The programme includes books, lesson plans and an online platform for teachers, and combines our teachers’ classroom experience as well as educational research from around the world.
The skills children learn aren’t just relevant to their English lessons – these skills apply across other subjects too, and will be essential long after students have left school. English Mastery also helps children to develop a love of literature that will stir their imaginations, open their minds and enrich their lives.
How is English Mastery different?
- English Mastery is made up of two distinct pathways: students with a reading age of 8 or below pursue a different route until they are ready to reintegrate.
- A commitment to close the reading age gap by the end of year 8.
- There are whole school approaches to teaching and consolidating basic literacy skills - meaning that English teaching is integrated into other subjects.
- There are four units of literature, whereas many schools will study six, allowing English Mastery students to study these units in more depth.
- There is greater emphasis on the teaching of grammar.
- There is extensive staff training and professional development for teachers using English Mastery and all staff have access to training videos of best practice.
What do students study in English Mastery?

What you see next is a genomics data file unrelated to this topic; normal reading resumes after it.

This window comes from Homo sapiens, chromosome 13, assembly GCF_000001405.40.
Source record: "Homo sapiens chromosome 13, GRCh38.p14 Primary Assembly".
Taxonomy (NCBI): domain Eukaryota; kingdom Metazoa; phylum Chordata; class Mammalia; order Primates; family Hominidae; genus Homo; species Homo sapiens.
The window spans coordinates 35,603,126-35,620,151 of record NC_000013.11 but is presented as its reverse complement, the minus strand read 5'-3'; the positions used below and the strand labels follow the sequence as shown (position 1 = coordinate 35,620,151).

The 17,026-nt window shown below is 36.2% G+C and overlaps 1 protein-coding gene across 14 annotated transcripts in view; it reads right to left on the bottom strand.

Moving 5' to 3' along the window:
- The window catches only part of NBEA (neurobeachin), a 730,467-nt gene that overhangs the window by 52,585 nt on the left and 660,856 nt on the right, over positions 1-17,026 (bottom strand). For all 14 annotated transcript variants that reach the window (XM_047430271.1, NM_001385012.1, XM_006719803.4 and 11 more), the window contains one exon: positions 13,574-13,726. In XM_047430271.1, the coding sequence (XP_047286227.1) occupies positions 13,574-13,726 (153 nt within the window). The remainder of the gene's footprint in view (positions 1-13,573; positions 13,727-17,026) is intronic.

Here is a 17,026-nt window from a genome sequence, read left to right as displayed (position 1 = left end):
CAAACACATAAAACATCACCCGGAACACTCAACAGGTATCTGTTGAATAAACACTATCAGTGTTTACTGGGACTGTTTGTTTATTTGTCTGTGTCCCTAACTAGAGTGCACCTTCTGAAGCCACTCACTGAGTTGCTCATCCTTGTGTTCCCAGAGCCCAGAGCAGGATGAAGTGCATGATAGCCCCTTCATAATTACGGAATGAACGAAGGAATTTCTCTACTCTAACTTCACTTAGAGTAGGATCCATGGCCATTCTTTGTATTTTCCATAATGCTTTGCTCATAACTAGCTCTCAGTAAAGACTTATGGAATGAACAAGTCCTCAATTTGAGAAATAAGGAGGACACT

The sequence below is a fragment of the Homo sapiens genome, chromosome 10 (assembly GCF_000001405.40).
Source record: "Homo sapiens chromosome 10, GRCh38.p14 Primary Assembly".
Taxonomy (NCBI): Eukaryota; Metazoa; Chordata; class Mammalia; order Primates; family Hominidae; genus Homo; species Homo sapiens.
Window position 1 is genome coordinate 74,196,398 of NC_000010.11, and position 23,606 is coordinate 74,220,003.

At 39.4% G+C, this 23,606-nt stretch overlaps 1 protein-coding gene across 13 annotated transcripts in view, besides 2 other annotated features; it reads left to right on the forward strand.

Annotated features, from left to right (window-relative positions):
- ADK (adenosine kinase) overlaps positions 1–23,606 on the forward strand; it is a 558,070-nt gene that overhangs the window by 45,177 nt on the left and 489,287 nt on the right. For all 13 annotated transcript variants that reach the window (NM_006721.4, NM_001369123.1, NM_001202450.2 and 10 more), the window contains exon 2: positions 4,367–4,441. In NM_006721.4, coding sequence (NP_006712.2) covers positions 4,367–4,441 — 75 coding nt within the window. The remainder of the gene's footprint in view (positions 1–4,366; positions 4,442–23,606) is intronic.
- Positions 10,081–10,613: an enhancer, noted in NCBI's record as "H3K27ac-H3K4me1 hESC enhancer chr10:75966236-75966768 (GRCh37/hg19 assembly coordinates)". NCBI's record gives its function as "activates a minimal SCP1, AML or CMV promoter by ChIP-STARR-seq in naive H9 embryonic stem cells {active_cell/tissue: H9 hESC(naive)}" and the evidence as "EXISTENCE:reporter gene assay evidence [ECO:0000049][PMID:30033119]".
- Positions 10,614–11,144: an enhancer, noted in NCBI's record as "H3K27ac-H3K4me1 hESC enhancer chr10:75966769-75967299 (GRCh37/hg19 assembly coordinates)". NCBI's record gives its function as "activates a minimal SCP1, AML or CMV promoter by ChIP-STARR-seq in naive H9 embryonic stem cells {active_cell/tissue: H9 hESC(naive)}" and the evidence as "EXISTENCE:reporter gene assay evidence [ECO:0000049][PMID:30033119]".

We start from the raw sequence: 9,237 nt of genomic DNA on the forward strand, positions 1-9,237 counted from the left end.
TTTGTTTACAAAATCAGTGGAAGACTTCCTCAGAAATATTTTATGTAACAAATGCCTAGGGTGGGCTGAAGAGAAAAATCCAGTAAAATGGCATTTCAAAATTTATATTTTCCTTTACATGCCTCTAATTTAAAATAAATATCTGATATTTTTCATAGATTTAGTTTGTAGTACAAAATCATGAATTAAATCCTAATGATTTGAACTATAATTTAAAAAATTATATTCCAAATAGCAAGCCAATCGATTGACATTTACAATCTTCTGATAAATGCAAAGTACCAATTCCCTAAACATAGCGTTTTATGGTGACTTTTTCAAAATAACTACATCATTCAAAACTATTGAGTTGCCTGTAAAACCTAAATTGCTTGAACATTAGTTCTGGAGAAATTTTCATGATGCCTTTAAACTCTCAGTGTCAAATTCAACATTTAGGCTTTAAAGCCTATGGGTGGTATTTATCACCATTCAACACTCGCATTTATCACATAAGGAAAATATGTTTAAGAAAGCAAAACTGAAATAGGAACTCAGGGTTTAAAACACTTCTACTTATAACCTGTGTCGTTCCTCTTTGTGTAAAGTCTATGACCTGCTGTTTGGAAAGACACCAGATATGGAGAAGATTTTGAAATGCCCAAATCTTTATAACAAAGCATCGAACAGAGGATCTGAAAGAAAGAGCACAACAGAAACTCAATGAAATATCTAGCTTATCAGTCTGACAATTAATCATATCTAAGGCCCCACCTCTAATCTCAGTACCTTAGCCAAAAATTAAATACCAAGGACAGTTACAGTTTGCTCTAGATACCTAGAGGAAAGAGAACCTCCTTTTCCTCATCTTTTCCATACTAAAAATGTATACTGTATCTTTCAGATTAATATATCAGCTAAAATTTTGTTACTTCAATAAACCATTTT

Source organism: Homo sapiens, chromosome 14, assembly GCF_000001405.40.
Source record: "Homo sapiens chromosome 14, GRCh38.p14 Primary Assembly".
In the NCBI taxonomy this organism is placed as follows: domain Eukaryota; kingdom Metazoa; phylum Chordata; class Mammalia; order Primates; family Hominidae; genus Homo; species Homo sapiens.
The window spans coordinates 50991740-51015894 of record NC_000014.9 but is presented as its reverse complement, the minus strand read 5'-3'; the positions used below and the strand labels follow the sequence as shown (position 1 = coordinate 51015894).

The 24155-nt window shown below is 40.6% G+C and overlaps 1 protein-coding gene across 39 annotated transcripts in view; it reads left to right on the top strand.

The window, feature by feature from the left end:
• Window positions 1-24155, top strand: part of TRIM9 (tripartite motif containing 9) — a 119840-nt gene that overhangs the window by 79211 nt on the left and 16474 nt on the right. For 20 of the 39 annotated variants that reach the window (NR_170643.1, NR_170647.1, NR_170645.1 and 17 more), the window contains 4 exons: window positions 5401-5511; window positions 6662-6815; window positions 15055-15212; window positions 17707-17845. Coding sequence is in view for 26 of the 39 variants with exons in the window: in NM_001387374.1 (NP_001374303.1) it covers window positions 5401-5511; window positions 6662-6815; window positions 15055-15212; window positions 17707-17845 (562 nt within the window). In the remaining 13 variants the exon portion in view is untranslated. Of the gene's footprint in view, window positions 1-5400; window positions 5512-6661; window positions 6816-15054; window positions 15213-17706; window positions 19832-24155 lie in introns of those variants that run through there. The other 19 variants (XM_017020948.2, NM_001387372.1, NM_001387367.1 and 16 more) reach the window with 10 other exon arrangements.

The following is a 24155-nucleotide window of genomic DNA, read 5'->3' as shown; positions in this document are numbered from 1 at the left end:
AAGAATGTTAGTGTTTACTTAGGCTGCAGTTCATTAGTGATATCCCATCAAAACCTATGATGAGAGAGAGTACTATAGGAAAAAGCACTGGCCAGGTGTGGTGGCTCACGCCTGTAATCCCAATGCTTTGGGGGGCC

English Mastery is made up of several different strands:
- Literature: In year 7, pupils study four different literary units: Oliver Twist, A Midsummer Night’s Dream, a modern classic novel and an anthology of classic and modern poetry.
- Grammar: Pupils study two lessons of grammar each week.
- Reading for Pleasure and Vocabulary: Pupils have one lesson a week where they do shared reading of a modern novel. This lesson also includes an element of explicit vocabulary teaching.
- Fresh Start phonics: pupils who have a reading age below their chronological age have extra time each week to study the Read Write Inc Fresh Start phonics programme.
- Whole school literacy: The English Mastery approach is consolidated across the school with three whole school literacy strands. All staff receive training in three approaches to whole school literacy: marking for writing, vocabulary teaching, and summary writing. These three approaches are then taught across the curriculum.